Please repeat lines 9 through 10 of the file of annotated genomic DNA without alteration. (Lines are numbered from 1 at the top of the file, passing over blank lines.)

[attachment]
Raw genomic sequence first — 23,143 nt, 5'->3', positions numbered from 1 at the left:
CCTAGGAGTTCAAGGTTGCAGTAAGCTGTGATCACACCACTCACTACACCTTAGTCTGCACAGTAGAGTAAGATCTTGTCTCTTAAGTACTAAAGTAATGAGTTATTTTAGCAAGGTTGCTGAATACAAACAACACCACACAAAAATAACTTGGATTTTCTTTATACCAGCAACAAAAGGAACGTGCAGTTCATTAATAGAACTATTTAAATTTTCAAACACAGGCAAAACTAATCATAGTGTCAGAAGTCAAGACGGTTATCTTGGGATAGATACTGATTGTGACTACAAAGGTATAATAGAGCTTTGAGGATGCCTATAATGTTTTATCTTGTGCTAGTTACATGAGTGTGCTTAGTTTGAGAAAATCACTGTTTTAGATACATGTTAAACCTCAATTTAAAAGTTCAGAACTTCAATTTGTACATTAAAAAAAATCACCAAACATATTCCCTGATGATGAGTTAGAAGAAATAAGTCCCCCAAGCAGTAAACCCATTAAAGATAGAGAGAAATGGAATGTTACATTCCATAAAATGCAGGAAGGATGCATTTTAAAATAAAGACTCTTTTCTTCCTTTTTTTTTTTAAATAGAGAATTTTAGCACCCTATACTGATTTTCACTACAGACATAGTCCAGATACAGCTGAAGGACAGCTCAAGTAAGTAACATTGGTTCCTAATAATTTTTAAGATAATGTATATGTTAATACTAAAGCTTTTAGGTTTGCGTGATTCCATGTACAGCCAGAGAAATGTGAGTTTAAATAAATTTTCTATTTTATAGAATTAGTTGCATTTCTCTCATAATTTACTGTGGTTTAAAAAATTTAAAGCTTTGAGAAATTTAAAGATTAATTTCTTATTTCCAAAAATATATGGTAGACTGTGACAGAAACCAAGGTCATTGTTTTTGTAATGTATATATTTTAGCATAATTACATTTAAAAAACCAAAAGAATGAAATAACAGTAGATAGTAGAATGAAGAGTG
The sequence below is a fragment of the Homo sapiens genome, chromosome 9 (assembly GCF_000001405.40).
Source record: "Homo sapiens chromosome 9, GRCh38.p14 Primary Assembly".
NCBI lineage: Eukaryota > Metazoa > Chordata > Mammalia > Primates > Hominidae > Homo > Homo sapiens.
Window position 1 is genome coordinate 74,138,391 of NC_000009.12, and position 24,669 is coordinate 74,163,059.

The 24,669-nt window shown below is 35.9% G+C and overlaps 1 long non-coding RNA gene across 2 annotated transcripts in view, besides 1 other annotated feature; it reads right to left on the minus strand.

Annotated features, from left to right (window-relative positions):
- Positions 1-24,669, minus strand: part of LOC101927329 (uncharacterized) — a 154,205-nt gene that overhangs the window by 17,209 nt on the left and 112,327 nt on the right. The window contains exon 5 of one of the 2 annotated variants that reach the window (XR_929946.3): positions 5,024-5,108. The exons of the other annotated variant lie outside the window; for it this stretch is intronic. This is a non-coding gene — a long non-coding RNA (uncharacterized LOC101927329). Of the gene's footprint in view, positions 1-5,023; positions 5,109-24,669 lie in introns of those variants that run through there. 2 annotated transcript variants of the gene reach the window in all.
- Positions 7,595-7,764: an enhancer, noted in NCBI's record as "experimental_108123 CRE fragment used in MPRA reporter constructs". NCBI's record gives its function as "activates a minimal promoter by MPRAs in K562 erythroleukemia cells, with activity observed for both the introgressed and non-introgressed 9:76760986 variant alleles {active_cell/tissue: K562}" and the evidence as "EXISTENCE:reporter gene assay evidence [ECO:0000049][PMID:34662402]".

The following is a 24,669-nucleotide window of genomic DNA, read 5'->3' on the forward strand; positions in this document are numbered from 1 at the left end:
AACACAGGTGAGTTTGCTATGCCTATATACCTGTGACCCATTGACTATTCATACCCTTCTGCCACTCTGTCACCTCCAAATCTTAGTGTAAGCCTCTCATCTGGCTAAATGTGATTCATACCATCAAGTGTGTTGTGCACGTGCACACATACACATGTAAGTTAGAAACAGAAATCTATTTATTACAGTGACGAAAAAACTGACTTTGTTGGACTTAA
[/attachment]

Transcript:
- Positions 1-24,669, minus strand: part of LOC101927329 (uncharacterized) — a 154,205-nt gene that overhangs the window by 17,209 nt on the left and 112,327 nt on the right. The window contains exon 5 of one of the 2 annotated variants that reach the window (XR_929946.3): positions 5,024-5,108. The exons of the other annotated variant lie outside the window; for it this stretch is intronic. This is a non-coding gene — a long non-coding RNA (uncharacterized LOC101927329). Of the gene's footprint in view, positions 1-5,023; positions 5,109-24,669 lie in introns of those variants that run through there. 2 annotated transcript variants of the gene reach the window in all.
- Positions 7,595-7,764: an enhancer, noted in NCBI's record as "experimental_108123 CRE fragment used in MPRA reporter constructs". NCBI's record gives its function as "activates a minimal promoter by MPRAs in K562 erythroleukemia cells, with activity observed for both the introgressed and non-introgressed 9:76760986 variant alleles {active_cell/tissue: K562}" and the evidence as "EXISTENCE:reporter gene assay evidence [ECO:0000049][PMID:34662402]".